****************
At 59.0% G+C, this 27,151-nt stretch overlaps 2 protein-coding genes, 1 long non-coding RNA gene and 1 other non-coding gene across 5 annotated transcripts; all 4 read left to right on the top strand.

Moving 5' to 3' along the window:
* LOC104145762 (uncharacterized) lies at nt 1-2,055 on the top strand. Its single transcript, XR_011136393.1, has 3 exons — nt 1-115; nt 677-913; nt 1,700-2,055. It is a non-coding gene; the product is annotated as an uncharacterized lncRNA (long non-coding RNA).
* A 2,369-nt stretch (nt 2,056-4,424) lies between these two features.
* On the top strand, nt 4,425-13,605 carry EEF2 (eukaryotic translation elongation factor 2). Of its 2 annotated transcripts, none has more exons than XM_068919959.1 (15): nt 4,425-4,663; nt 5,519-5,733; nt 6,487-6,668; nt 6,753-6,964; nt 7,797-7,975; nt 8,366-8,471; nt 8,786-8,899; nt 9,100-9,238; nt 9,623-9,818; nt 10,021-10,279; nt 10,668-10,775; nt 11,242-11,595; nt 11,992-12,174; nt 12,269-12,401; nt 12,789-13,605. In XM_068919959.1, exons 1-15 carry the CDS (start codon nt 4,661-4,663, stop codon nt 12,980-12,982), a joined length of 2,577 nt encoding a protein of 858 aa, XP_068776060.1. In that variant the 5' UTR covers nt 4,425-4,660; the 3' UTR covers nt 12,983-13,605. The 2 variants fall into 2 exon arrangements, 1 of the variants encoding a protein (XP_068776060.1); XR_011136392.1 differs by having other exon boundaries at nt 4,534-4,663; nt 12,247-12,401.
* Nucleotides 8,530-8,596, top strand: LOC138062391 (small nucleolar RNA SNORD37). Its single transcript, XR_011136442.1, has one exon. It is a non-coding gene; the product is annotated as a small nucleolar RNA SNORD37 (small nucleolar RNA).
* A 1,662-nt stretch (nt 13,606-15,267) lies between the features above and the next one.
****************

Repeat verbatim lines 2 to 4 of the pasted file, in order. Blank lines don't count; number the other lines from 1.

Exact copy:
Moving 5' to 3' along the window:
* LOC104145762 (uncharacterized) lies at nt 1-2,055 on the top strand. Its single transcript, XR_011136393.1, has 3 exons — nt 1-115; nt 677-913; nt 1,700-2,055. It is a non-coding gene; the product is annotated as an uncharacterized lncRNA (long non-coding RNA).
* A 2,369-nt stretch (nt 2,056-4,424) lies between these two features.